"One of the aims of these campaigns, obviously, as it is to crack down on dissent, is to silence people," Laura Harth, a campaign director with Safeguard Defenders said. "So people are afraid. People that are being targeted, that have family members back in China, are afraid to speak out."
Crucially, the police stations operate without the consent and knowledge of the host countries, such as in the Netherlands, where one of the police stations operates out of a plain ground-floor apartment in Rotterdam belonging to a small Chinese handyman business. Several countries, such as Canada, the Netherlands, the UK, Portugal and Spain, are now investigating the matter and some have already demanded the closure of the Chinese overseas police stations on their soil.
"[We] have asked the Chinese ambassador for full clarification on the so-called police service stations carrying out tasks in the Netherlands on behalf of the Chinese government," Dutch Foreign Minister Wopke Hoekstra wrote on Twitter.
"As no permission was sought from the Netherlands for this, the ministry has informed the ambassador that the stations must close immediately. In addition, the Netherlands itself is also investigating the stations to find out their exact activities."
In the US, FBI Director FBI director Christopher Wray said that the FBI was investigating the matter.
"We are aware of the existence of these stations. To me, it is outrageous to think that the Chinese police would attempt to set up shop, you know, in New York, let's say, without proper coordination. It violates sovereignty and circumvents standard judicial and law enforcement cooperation processes."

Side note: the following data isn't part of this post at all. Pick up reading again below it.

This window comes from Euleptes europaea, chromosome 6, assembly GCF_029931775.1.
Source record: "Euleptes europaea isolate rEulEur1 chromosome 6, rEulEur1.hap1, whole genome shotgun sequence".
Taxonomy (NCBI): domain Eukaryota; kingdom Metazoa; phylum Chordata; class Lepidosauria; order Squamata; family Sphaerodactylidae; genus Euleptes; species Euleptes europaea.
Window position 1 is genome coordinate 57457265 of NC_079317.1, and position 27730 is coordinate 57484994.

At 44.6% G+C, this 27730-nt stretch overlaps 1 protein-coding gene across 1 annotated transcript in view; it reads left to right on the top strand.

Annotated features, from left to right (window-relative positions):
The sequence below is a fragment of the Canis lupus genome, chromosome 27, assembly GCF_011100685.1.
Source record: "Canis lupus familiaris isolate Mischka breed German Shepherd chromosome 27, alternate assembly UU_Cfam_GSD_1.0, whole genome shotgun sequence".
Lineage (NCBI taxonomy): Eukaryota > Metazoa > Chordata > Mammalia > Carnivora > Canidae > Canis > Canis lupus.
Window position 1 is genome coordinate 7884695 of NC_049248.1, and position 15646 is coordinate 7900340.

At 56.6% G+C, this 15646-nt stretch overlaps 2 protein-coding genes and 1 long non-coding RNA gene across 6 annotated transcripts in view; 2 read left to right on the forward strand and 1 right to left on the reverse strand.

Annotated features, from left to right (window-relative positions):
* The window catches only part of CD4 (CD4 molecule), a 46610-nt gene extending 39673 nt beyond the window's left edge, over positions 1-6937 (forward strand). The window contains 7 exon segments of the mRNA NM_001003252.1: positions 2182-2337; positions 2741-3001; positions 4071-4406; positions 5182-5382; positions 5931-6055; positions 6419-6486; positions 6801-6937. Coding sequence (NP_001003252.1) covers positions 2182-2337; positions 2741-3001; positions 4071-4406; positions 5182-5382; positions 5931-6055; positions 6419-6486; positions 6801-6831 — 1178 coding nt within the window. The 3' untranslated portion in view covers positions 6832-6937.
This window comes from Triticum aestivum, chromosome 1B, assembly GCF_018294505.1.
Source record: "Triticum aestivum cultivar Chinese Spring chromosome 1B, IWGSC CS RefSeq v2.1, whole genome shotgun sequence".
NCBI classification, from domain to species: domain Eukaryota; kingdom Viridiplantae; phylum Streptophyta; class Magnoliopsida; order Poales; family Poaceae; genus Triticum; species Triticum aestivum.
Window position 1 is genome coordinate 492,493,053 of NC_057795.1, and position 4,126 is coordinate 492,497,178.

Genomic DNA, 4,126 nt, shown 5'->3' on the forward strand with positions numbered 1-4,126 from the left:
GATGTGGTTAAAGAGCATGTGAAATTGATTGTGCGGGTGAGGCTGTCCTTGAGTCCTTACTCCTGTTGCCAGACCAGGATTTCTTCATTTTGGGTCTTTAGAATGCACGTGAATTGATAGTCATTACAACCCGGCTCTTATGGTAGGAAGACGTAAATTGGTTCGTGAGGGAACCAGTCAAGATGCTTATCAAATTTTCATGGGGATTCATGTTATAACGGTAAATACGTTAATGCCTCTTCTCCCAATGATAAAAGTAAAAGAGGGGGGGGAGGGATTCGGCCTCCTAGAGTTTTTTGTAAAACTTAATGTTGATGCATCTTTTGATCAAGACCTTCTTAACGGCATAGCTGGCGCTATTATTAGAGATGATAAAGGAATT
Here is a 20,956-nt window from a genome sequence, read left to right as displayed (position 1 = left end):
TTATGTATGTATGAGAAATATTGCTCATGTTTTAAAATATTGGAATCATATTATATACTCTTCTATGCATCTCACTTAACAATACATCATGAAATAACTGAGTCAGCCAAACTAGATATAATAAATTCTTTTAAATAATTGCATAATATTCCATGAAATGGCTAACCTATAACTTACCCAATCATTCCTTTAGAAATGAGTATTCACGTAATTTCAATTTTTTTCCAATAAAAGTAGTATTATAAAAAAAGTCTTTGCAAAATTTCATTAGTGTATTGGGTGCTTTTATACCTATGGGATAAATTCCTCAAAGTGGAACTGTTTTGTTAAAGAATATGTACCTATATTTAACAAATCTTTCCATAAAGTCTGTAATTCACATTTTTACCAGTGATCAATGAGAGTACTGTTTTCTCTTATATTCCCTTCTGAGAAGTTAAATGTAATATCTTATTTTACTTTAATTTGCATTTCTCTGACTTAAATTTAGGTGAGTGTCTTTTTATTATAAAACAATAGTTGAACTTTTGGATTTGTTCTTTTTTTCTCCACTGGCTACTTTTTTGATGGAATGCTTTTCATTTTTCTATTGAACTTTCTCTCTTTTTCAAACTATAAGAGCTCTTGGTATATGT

Wray added that the FBI was "looking into the legal parameters," and stated that the FBI has opened charges related to Chinese government harassment, stalking, monitoring and blackmailing Chinese in the US who were critical of China's President Xi Jinping.
"It's a real problem and something that we're talking with our foreign partners about, as well, because we're not the only country where this has occurred."
Beijing, not surprisingly, has denied all wrongdoing. "The organizations you mentioned are not police stations or police service centers," Chinese foreign ministry spokesman Zhao Lijian Zhao insisted.
"Their activities are to assist local Chinese citizens who need to apply for expired driver's license renewal online, and activities related to physical examination services by providing the venue."
Nevertheless, the Spanish newspaper El Correo quoted an unnamed official from the Chinese Foreign Ministry in Shanghai, who reportedly acknowledged that the police stations abroad are part of how China operates:
"The bilateral treaties are very cumbersome, and Europe is reluctant to extradite to China. I do not see what is wrong with pressurizing criminals so that they are brought to justice."
Safeguard Defenders has appealed to countries to take swift action against the Chinese police stations.
"We call on Members of Parliament to raise this issue with their Governments: ask if and how this practice is being monitored; to what extent such operations take place in their country, and what measures are being formulated to counter them. Action needs also be taken to protect a quickly growing Chinese diaspora in the target countries, unless the latter are content with having a foreign government police minority groups on their territory, often to the intentional detriment of the target country and its policies, and aimed at intimidating the diaspora into obedience to the CCP anywhere in the world. Dedicated reporting and protection mechanisms must urgently be made available."
Judith Bergman, a columnist, lawyer and political analyst, is a Distinguished Senior Fellow at Gatestone Institute.